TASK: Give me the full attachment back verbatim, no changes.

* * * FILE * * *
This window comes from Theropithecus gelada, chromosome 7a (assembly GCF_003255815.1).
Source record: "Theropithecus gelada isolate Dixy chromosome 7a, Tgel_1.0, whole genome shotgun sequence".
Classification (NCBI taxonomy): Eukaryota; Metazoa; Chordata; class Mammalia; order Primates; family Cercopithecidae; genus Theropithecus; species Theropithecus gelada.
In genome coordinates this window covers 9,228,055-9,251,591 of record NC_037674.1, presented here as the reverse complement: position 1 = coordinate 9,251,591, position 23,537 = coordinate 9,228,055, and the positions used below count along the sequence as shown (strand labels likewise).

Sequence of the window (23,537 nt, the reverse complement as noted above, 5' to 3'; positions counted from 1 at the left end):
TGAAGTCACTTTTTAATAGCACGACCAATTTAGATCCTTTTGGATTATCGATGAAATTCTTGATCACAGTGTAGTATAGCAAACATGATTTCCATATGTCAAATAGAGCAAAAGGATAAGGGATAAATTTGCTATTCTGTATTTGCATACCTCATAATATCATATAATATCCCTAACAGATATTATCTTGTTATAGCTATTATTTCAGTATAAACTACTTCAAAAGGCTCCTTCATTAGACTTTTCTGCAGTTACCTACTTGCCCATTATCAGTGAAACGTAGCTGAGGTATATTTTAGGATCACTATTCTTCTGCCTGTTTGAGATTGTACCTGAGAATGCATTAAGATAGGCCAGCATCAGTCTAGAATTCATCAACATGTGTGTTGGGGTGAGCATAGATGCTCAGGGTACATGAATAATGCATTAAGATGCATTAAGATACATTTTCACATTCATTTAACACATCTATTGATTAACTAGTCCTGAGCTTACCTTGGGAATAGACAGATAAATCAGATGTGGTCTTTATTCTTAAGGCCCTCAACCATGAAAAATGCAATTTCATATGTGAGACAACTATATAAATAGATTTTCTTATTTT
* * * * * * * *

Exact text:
This window comes from Theropithecus gelada, chromosome 7a (assembly GCF_003255815.1).
Source record: "Theropithecus gelada isolate Dixy chromosome 7a, Tgel_1.0, whole genome shotgun sequence".
Classification (NCBI taxonomy): Eukaryota; Metazoa; Chordata; class Mammalia; order Primates; family Cercopithecidae; genus Theropithecus; species Theropithecus gelada.
In genome coordinates this window covers 9,228,055-9,251,591 of record NC_037674.1, presented here as the reverse complement: position 1 = coordinate 9,251,591, position 23,537 = coordinate 9,228,055, and the positions used below count along the sequence as shown (strand labels likewise).

Sequence of the window (23,537 nt, the reverse complement as noted above, 5' to 3'; positions counted from 1 at the left end):
TGAAGTCACTTTTTAATAGCACGACCAATTTAGATCCTTTTGGATTATCGATGAAATTCTTGATCACAGTGTAGTATAGCAAACATGATTTCCATATGTCAAATAGAGCAAAAGGATAAGGGATAAATTTGCTATTCTGTATTTGCATACCTCATAATATCATATAATATCCCTAACAGATATTATCTTGTTATAGCTATTATTTCAGTATAAACTACTTCAAAAGGCTCCTTCATTAGACTTTTCTGCAGTTACCTACTTGCCCATTATCAGTGAAACGTAGCTGAGGTATATTTTAGGATCACTATTCTTCTGCCTGTTTGAGATTGTACCTGAGAATGCATTAAGATAGGCCAGCATCAGTCTAGAATTCATCAACATGTGTGTTGGGGTGAGCATAGATGCTCAGGGTACATGAATAATGCATTAAGATGCATTAAGATACATTTTCACATTCATTTAACACATCTATTGATTAACTAGTCCTGAGCTTACCTTGGGAATAGACAGATAAATCAGATGTGGTCTTTATTCTTAAGGCCCTCAACCATGAAAAATGCAATTTCATATGTGAGACAACTATATAAATAGATTTTCTTATTTT